Thorn Marsh was raised in a house of whispers, of meaningful glances and half-finished sentences. Now she's a journalist with a passion for truth, more devoted to her work at the London Journal than she ever was to her ex-husband.
When the newspaper is bought by media giant The Goring Group, who value sales figures over fact-checking, Thorn openly questions their methods, and promptly finds herself moved from the news desk to the midweek supplement, reporting heart-warming stories for their new segment, The Bright Side, a job to which she is spectacularly unsuited.
On a final warning and with no heart-warming news in sight, a desperate Thorn fabricates a good-news story of her own. The story, centred on an angelic apparition on Hampstead Heath, goes viral. Caught between her principles and her ambitions, Thorn goes in search of the truth behind her creation, only to find the answers locked away in the unconscious mind of a stranger.
Marika Cobbold was born with newspaper ink flowing through her veins. She used to visit her father and grandfather at their offices at the Gothenburg-Post, the Swedish broadsheet her grandfather had rescued from oblivion decades earlier.
At home, when Marika wasn't reading, she listened as the grown-ups around her discussed the issues of the day, and to the stories told by her mother and great aunt, who was a writer.
She left Sweden for England when she was nineteen, with vague plans of studying law, but eventually what her grandfather called 'the family curse' caught up with her, and some years later she wrote her first novel, Guppies For Tea. She has been writing ever since.
In the uncertain times we're living in today (hello pandemic!), it's fascinating to see how people have found that unexpected things have given them great joy, even when they haven't known they've needed them. For me, an unexpected lockdown discovery was that I really, really love spending my evenings doing embroidery (I'm as surpised as you are!), but another completely unexpected, absolute joy of my lockdown, can now absolutely be said to be 'On Hampstead Heath', the latest by Marika Cobbold, who has taken up her pen after a decade long break.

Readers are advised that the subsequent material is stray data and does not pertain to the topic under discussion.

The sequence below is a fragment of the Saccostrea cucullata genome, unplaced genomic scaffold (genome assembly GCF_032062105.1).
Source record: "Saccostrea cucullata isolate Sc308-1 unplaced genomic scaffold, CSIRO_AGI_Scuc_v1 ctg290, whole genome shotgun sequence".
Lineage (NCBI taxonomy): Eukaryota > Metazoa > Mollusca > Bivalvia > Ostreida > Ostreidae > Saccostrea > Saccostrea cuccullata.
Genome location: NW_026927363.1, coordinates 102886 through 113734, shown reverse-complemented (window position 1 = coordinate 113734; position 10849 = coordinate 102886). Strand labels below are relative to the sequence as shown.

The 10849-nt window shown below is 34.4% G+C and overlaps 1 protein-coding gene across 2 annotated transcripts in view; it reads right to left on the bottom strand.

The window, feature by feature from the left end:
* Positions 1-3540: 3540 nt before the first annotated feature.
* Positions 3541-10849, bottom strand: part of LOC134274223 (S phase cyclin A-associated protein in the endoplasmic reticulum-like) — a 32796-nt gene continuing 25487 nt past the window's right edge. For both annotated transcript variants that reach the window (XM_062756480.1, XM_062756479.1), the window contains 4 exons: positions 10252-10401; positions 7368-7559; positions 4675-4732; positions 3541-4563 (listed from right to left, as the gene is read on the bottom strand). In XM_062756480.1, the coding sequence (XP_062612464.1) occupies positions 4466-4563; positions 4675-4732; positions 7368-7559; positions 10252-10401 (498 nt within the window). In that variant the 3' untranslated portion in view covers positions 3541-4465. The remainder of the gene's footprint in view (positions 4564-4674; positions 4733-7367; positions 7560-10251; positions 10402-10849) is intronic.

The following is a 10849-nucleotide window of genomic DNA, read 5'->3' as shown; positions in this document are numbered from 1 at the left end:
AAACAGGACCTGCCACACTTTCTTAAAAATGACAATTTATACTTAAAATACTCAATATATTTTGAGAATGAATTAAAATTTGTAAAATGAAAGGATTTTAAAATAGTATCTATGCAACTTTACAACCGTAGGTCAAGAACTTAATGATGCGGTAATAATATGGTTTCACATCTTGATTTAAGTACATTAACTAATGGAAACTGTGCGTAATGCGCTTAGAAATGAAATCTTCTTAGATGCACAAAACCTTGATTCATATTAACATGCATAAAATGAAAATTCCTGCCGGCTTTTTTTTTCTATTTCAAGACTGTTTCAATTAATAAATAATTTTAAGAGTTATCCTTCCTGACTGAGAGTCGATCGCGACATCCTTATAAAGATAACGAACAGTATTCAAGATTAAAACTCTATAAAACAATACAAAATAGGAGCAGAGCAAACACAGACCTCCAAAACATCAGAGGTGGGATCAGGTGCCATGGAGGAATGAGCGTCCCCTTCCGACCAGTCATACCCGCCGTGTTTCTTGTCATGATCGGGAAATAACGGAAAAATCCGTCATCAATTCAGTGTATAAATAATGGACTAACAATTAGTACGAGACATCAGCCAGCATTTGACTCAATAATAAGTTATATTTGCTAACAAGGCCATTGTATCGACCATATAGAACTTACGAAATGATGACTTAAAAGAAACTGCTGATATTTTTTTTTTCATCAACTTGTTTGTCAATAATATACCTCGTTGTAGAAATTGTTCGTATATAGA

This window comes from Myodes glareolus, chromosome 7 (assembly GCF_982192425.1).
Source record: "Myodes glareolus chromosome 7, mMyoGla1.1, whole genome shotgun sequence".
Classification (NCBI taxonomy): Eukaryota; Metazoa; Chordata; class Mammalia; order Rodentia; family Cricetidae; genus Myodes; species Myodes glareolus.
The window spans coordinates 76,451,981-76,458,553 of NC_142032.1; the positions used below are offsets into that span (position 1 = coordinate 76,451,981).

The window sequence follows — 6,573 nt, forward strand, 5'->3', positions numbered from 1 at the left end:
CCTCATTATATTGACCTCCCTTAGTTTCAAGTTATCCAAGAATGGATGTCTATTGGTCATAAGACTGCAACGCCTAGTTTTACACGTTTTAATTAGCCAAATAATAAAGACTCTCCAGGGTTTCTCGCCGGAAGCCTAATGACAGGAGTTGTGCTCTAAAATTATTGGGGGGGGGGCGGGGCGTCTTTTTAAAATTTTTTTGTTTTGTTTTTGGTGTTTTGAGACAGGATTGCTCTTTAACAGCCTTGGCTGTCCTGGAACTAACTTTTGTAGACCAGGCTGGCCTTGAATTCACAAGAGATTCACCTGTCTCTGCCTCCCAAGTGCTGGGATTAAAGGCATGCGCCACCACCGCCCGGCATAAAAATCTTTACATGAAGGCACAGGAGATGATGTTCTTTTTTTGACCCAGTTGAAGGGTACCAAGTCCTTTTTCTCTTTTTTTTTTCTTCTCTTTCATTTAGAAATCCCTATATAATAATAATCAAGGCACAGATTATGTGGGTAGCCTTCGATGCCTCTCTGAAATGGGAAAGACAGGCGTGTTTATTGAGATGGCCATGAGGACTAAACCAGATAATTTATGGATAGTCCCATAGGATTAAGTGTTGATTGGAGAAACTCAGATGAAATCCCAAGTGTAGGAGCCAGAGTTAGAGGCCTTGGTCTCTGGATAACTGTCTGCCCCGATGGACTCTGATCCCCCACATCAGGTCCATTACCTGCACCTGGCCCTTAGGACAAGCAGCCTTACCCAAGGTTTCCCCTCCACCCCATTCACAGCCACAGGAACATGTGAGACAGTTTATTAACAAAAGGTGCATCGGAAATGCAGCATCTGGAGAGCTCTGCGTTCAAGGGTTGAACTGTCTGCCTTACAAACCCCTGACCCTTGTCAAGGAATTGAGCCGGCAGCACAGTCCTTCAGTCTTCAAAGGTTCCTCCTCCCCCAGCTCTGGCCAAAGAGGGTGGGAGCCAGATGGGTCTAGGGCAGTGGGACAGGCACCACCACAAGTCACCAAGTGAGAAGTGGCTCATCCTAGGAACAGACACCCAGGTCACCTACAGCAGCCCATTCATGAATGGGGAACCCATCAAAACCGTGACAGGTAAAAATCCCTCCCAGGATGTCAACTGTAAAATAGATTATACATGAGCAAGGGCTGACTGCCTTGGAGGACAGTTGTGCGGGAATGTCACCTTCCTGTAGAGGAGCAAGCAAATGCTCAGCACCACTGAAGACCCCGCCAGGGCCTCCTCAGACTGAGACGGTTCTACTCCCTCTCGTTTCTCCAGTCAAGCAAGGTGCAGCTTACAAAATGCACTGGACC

I've read plenty by the author in the past, (Drowning Rose and Aphrodite's Workshop are two that stick in my mind), and have always hugely enjoyed them, but 'On Hampstead Heath' is the first that has had me unable to tear myself away from the pages - so eager was I to find out just how much mess Thorn would find herself in, and how exactly she would wrangle her way out of it.
Cobbold's heroine, Thorn, is, as her assumed name suggest, sharp, prickly, and tricky to get close to - but she's a remarkably fun narrator for the reader - at once relatable and funny as she is moving and open.
There are many, many plot threads here - work related dramas, a relationship with an ex-husbnad, one best friend who is an elderly Jewish evacuee, and another who is dead. A burgeoning love interest, a family secret and an adorable dog too, make this a collection of threads that I imagine a lesser author would have been told to potentially edit down when telling their tales in what is a relatively short book.
Not Marika Cobbold though - her time off from writing has allowed her to come back as a master spinner of stories, and she carefully takes all of those threads and weaves them into an utterly beautiful tapestry. There's also a healthy dose of social commentary here too, as Cobbold takes on the current state of print journalism in Britain. It is (rather unsurprisingly) quite a depressing thing to read about, as experienced, dedicated journalists are put out to pasture in order to fill the ever growing need for bite-size, quick pieces of news about celebrities and gossip. A bleak state of affairs, yes - but one that lends itself ever so well to the dark comedy of Cobbold's plot - and Thorn's despair at the state of things in her industry is one I'm sure that many readers (including myself) will share.
A beautiful story by an author who is clearly on top of her game - with a skill for bringing vibrant characters to life in just a few words, and for weaving social commentary in with warm humour and a page turning plot. In short, like a bizarre but wonderful lovechild of Penelope Fitzgerald and Anita Brookner - and if you know how much I love those two authors, then you'll know that this is about as high as my praise can get!
On Hampstead Heath is a perfectly balanced novel - and whilst I was sad to leave the characters after only 250 or so pages, barely anything was left unfinished - with the ending leaving me warm and hopefuly and eager for more, more, more from this author.
Huge thanks to Midaspr for my copy of this book - I heartily encourage you all to add it to your lists in order to brighten up your gloomy spring immeasurably.